Is it possible for me to make Ctrl+C perform a copy command if there is highlighted text in the terminal?
Otherwise, it should retain its normal behavior.

(If there is a terminal that can do this other than gnome-terminal, that's probably fine too.)

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    You don't have to use the mouse; on a Mac keyboard you can use shift+enter+fn. And, on a 'normal' keyboard, I think it's shift and insert. – David says reinstate Monica Sep 25 '11 at 21:16
  • I confirm. I just use another blend of copy-fu on a 'normal' keyboard: Ctrl+Insert for copy (and Shift+Insert for paste) which does not conflict with program interrupt Ctrl+C – kza Jan 22 '15 at 9:19
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    Just wanted to say that I want exactly the behavior you want (Ctrl+C behaves differently when something is selected). I hope one day there's an answer to your actual question! – William Pietri May 23 '20 at 13:30

11 Answers 11


You can change the keybinding for Cut and Paste from the default Ctrl+Shift+C, Ctrl+Shift+V to what you say, namely Ctrl+C, Ctrl+V, in the Edit → Keyboard Shortcuts menu. Though you should also change the default terminal meaning associated with Ctrl+C (interrupt), for example in this way

stty intr ^J

(I chose Ctrl+J because I don't remember it is associate with some action, but you can make your own choice.)

I don't think it is possible to retain the default interrupt action for Ctrl+C only when there is no text highlighted.

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    As noted by @Pithikos in the answer of mangoDrunk , after remapping the Copy shortcut to Ctrl+C, you can use Ctrl+Shift+C to interrupt without having to configure anything else. – dubrox Jun 22 '18 at 0:11
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    I set it to ^Q bacause it's normally "unfreeze/start" which is rarely used, harmful and is closer to CTRL. If someone decides to do this as well, they mustn't forget to remap "start" first like: stty start ^J – k3a Aug 1 '18 at 23:33
  • Note that it is impossible to set it to a combination involving Shift using stty. (I've set it to ^X, as 'cutting' makes no sense here.) – Evgeni Sergeev Jul 2 '19 at 21:03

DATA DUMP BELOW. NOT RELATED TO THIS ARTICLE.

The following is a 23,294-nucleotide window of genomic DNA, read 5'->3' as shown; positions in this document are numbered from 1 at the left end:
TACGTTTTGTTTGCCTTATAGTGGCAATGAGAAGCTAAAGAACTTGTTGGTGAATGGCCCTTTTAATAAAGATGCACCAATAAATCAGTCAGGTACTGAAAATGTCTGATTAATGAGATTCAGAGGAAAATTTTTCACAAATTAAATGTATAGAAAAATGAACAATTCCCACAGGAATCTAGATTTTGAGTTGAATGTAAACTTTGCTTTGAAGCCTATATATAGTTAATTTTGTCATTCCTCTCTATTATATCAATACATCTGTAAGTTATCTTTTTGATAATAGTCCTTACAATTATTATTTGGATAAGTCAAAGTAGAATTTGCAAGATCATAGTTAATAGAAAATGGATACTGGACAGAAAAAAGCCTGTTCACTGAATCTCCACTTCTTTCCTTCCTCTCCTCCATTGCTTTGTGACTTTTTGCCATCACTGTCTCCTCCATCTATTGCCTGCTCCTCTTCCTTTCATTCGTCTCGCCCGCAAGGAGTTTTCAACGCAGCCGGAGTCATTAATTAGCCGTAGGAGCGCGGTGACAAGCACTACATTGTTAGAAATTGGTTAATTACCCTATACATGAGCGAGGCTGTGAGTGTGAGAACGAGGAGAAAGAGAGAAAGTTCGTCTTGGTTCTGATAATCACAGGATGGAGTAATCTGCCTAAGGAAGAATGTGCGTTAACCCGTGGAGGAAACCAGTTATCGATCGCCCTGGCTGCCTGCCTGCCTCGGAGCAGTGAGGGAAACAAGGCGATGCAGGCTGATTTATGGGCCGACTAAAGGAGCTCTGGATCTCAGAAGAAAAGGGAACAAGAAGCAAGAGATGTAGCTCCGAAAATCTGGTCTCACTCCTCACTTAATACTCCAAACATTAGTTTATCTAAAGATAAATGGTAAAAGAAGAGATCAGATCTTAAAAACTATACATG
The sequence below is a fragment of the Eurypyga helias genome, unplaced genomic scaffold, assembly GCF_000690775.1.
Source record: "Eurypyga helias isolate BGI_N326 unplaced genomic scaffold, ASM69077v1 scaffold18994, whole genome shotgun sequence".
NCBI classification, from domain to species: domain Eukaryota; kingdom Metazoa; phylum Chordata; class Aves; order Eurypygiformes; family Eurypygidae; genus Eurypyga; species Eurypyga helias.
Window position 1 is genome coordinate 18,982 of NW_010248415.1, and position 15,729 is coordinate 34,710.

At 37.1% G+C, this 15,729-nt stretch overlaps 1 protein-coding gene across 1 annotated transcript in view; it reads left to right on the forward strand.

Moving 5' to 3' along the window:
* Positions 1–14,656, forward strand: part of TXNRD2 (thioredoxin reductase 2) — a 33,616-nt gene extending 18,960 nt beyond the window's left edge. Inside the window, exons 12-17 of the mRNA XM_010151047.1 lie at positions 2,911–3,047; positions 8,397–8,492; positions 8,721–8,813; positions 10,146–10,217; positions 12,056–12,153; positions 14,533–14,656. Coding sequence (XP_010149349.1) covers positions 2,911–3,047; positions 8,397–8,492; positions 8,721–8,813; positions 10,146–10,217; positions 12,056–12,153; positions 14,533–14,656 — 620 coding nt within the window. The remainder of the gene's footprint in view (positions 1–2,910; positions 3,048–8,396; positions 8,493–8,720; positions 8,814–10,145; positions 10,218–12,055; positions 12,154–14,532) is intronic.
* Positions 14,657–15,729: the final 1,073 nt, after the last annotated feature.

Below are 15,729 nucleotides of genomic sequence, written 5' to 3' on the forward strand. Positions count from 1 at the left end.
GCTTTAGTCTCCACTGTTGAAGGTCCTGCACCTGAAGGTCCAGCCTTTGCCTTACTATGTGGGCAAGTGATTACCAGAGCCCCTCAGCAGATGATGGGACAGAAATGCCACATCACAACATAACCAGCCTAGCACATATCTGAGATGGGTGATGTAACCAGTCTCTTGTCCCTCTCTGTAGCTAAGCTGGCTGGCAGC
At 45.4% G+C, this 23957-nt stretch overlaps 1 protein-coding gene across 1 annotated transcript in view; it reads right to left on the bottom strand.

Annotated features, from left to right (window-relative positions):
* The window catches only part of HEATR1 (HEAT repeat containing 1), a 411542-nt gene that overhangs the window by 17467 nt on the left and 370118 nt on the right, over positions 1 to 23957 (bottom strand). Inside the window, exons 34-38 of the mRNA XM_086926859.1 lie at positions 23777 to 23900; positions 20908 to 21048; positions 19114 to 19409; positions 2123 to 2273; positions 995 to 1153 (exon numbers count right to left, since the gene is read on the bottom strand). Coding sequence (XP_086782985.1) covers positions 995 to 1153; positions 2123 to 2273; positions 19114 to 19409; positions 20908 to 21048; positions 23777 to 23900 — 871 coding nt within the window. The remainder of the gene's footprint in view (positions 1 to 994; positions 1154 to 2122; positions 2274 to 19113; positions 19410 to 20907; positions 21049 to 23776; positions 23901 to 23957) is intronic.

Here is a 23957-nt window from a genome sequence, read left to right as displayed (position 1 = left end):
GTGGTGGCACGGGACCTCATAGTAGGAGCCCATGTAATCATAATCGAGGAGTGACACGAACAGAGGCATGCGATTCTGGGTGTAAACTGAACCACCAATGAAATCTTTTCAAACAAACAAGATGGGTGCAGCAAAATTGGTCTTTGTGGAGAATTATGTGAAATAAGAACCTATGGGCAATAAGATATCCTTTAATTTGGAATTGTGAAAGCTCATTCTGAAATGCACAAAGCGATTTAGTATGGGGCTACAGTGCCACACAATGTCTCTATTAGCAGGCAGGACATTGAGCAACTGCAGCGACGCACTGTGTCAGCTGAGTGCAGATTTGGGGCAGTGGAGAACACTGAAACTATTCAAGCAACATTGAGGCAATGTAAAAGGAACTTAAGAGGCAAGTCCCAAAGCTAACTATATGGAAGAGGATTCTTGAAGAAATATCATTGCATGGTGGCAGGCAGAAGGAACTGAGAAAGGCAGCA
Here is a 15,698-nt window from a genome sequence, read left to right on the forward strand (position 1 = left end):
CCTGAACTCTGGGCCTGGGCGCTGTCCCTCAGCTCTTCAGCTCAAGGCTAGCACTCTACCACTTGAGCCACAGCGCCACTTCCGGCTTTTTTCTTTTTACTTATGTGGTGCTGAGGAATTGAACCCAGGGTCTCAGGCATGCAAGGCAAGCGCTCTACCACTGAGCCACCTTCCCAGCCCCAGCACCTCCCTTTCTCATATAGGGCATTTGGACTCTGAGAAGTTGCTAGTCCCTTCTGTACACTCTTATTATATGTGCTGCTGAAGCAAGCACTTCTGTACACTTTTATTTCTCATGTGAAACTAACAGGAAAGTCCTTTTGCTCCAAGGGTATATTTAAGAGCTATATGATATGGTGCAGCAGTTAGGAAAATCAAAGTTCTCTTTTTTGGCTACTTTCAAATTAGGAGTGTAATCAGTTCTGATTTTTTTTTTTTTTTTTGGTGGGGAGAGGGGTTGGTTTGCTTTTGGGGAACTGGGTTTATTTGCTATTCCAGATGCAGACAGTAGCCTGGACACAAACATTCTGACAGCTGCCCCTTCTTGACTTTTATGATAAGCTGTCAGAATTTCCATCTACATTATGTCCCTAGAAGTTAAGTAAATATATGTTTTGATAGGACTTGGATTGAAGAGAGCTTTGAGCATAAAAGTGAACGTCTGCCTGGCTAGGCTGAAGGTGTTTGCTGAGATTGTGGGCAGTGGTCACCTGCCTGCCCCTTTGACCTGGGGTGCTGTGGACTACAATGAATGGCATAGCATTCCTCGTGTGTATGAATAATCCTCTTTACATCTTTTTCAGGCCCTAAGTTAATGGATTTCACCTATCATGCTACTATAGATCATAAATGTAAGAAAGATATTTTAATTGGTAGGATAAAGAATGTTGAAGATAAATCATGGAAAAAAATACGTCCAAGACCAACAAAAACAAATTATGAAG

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    I don't how this exactly implemented it. But in idea in the terminal, you could use Ctrl+C as copy and as interrupt depending on the context. – funnydman Apr 1 '20 at 17:01
  • I don't see an "edit" button in terminal... How do I get it? – Gulzar Oct 7 '20 at 10:39

Ctrl + C is already assigned to another command, which is the one that interrupts the program that is running in the terminal For example, ping www.google.com will start pinging Google until you tell it to stop. The way you do it, is by pressing Ctrl + C

So, they couldn't just change the assignment of that combination.

Highlight the text you want to copy, press Ctrl + Shift + C and it is copied to the clipboard. Ctrl + Shift + V and you paste it.

Let me know if it doesn't work...

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    Rather than saying that those keybindings have other specific meanings in the terminal, it is probably more correct to say that various console applications expect to be able to use them, so if the terminal emulator didn't pass them on it might make those apps unusable. – James Henstridge Sep 26 '11 at 0:28
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    OS X is a bit smarter: when some text is selected it interprets Ctrl+C as copy and when no text is selected it interprets it as interrupt. – βξhrαng Feb 10 '14 at 2:44
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    Actually, OS X is not smarter. The copy keyboard shortcut is Cmd-C, not Ctrl-C. – Andrei Maxim Jun 25 '16 at 15:21

As already noted, Ctrl + C is typically used for interrupting a program. But instead of using Ctrl + Shift + C to copy, which I do much more frequently than interrupting a process, I change the setting to have Ctrl + C to copy and Ctrl + Shift + C to interrupt.

You can do this in GNOME Terminal by going to "Edit" -> "Keyboard Shortcuts..." and map the "Copy" action to Ctrl + C and "Paste" to Ctrl + V. The interrupt command will automatically be remapped to Ctrl + Shift + C.

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    But how do I then map Ctrl+Shift+C to interrupting a process? – kramer65 Apr 2 '14 at 21:09